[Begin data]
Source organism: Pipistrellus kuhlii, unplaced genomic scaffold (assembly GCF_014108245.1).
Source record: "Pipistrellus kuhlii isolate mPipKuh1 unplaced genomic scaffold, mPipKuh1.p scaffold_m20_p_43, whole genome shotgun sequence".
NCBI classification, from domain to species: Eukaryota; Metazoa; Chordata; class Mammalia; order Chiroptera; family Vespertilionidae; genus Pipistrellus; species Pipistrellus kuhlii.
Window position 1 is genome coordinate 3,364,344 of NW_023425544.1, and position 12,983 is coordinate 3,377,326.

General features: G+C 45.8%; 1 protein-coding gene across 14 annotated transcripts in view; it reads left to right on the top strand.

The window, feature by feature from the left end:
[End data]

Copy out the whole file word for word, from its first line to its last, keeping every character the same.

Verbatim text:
Source organism: Pipistrellus kuhlii, unplaced genomic scaffold (assembly GCF_014108245.1).
Source record: "Pipistrellus kuhlii isolate mPipKuh1 unplaced genomic scaffold, mPipKuh1.p scaffold_m20_p_43, whole genome shotgun sequence".
NCBI classification, from domain to species: Eukaryota; Metazoa; Chordata; class Mammalia; order Chiroptera; family Vespertilionidae; genus Pipistrellus; species Pipistrellus kuhlii.
Window position 1 is genome coordinate 3,364,344 of NW_023425544.1, and position 12,983 is coordinate 3,377,326.

General features: G+C 45.8%; 1 protein-coding gene across 14 annotated transcripts in view; it reads left to right on the top strand.

The window, feature by feature from the left end: